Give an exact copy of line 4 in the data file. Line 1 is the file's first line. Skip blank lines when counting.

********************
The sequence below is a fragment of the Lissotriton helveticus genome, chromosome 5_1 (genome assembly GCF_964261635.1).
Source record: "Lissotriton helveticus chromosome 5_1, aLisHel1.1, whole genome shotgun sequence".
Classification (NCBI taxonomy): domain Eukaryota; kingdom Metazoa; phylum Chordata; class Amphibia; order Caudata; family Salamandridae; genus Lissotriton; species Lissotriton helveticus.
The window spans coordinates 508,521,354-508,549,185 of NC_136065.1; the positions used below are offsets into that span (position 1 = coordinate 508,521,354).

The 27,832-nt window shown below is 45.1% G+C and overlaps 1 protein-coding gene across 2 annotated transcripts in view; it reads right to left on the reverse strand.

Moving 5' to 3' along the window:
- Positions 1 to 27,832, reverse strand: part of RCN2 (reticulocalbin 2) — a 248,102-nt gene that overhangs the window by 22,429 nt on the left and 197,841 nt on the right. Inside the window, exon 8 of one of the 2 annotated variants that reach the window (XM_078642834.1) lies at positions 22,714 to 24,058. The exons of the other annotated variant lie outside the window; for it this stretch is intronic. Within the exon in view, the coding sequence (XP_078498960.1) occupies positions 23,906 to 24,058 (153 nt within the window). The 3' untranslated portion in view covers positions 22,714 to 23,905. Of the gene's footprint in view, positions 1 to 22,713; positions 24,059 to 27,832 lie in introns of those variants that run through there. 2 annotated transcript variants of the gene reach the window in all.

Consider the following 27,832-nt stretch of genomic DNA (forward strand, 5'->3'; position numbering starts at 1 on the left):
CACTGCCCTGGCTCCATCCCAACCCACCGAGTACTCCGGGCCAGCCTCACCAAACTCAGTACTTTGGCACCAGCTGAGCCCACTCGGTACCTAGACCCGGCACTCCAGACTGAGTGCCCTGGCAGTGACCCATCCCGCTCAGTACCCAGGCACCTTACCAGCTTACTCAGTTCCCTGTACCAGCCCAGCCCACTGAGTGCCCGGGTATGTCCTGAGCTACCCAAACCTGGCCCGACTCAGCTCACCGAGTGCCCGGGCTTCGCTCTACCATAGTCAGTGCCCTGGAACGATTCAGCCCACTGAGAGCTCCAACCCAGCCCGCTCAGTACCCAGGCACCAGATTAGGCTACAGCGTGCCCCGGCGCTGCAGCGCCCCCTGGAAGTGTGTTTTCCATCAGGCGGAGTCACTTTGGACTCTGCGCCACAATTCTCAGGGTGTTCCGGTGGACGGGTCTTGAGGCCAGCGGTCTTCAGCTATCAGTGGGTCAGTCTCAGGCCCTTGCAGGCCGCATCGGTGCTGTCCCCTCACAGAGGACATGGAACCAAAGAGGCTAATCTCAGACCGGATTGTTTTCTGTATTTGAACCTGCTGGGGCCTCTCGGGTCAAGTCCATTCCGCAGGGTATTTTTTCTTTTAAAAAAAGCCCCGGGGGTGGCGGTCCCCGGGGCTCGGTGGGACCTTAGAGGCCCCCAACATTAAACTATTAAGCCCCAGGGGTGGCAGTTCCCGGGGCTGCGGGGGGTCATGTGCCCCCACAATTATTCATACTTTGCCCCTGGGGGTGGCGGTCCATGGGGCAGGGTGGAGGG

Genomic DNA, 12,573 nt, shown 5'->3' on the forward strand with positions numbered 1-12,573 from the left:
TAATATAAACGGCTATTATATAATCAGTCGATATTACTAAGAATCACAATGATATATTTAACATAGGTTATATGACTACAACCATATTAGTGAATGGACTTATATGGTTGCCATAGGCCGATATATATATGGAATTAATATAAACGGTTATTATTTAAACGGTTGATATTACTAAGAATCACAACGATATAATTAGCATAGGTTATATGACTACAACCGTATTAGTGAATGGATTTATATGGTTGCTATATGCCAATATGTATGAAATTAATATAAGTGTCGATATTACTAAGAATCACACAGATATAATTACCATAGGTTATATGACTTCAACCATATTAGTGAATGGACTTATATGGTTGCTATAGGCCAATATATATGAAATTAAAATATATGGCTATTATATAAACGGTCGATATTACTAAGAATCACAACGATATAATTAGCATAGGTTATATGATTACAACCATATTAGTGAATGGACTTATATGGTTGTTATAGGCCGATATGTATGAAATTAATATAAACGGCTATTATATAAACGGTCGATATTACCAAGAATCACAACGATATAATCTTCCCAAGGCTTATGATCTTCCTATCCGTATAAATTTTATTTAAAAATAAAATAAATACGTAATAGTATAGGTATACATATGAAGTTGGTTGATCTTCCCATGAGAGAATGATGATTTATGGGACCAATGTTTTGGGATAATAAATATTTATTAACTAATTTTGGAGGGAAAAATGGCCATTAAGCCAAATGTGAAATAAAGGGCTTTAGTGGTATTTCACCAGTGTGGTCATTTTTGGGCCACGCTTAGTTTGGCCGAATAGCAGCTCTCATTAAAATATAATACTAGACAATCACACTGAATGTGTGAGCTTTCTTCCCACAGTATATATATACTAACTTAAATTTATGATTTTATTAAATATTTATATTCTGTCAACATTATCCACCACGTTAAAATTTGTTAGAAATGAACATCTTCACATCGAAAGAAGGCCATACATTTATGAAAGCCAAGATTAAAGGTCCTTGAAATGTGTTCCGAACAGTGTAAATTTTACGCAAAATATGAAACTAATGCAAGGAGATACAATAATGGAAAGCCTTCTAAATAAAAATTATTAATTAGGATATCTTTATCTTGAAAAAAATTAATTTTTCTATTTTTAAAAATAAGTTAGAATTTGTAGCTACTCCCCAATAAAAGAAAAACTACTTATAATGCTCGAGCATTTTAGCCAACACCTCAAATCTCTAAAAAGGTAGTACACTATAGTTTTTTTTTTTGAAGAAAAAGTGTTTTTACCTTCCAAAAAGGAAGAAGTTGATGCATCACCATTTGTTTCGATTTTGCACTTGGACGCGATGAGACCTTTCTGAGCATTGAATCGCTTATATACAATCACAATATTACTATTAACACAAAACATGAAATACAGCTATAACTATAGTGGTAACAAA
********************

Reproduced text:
The window spans coordinates 508,521,354-508,549,185 of NC_136065.1; the positions used below are offsets into that span (position 1 = coordinate 508,521,354).